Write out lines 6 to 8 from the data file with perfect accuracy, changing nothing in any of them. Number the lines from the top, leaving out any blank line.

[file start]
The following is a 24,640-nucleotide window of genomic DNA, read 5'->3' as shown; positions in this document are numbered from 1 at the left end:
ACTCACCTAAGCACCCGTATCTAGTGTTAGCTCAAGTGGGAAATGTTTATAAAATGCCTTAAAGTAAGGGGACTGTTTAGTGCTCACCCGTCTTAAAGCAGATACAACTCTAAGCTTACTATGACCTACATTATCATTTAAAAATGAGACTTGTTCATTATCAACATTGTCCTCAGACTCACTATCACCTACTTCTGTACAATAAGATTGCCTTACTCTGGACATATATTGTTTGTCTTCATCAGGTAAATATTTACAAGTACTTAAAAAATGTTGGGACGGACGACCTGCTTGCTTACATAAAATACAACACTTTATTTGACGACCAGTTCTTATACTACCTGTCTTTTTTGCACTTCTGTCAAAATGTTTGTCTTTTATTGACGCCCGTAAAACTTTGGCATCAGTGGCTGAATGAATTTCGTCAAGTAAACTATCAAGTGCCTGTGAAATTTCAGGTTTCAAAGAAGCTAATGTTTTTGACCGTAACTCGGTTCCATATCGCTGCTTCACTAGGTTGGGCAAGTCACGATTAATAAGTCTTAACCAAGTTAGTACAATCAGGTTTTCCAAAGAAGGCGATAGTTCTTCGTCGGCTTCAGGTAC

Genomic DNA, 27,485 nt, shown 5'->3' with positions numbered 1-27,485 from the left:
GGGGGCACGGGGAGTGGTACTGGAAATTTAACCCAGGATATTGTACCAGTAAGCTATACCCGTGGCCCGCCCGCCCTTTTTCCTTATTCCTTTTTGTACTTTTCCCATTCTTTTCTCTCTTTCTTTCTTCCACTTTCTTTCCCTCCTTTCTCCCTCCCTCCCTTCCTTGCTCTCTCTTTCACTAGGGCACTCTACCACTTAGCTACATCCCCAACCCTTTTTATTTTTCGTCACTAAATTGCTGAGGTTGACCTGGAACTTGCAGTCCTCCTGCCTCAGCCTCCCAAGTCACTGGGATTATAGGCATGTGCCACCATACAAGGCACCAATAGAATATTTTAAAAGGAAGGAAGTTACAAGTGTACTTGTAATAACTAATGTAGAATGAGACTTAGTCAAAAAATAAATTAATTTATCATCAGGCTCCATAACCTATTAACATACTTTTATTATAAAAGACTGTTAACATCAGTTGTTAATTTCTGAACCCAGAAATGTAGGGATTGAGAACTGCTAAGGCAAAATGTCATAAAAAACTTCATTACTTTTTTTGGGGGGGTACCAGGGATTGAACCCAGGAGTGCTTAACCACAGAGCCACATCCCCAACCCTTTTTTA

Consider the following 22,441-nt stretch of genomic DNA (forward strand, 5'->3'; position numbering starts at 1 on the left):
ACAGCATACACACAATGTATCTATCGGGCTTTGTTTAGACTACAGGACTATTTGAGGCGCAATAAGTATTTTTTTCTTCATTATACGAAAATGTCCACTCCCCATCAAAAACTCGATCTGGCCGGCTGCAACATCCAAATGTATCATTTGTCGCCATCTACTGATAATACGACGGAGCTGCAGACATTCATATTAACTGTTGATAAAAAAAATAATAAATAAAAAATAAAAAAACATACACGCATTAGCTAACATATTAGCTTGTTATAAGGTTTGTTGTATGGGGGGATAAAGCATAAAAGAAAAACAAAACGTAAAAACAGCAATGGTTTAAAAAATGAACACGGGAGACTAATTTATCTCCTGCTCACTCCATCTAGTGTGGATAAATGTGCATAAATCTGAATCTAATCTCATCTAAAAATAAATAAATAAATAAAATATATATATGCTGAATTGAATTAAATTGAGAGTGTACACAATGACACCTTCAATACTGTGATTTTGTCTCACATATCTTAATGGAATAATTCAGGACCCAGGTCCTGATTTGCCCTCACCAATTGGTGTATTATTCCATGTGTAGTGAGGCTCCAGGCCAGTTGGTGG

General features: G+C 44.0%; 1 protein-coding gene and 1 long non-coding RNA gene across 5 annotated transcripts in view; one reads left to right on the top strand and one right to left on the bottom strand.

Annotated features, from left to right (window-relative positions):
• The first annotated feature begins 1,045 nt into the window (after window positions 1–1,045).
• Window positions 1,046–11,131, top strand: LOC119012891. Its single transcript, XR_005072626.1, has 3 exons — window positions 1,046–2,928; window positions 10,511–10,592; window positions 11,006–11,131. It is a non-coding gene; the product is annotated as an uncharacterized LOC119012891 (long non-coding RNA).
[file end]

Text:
ACAGCATACACACAATGTATCTATCGGGCTTTGTTTAGACTACAGGACTATTTGAGGCGCAATAAGTATTTTTTTCTTCATTATACGAAAATGTCCACTCCCCATCAAAAACTCGATCTGGCCGGCTGCAACATCCAAATGTATCATTTGTCGCCATCTACTGATAATACGACGGAGCTGCAGACATTCATATTAACTGTTGATAAAAAAAATAATAAATAAAAAATAAAAAAACATACACGCATTAGCTAACATATTAGCTTGTTATAAGGTTTGTTGTATGGGGGGATAAAGCATAAAAGAAAAACAAAACGTAAAAACAGCAATGGTTTAAAAAATGAACACGGGAGACTAATTTATCTCCTGCTCACTCCATCTAGTGTGGATAAATGTGCATAAATCTGAATCTAATCTCATCTAAAAATAAATAAATAAATAAAATATATATATGCTGAATTGAATTAAATTGAGAGTGTACACAATGACACCTTCAATACTGTGATTTTGTCTCACATATCTTAATGGAATAATTCAGGACCCAGGTCCTGATTTGCCCTCACCAATTGGTGTATTATTCCATGTGTAGTGAGGCTCCAGGCCAGTTGGTGG

General features: G+C 44.0%; 1 protein-coding gene and 1 long non-coding RNA gene across 5 annotated transcripts in view; one reads left to right on the top strand and one right to left on the bottom strand.

Annotated features, from left to right (window-relative positions):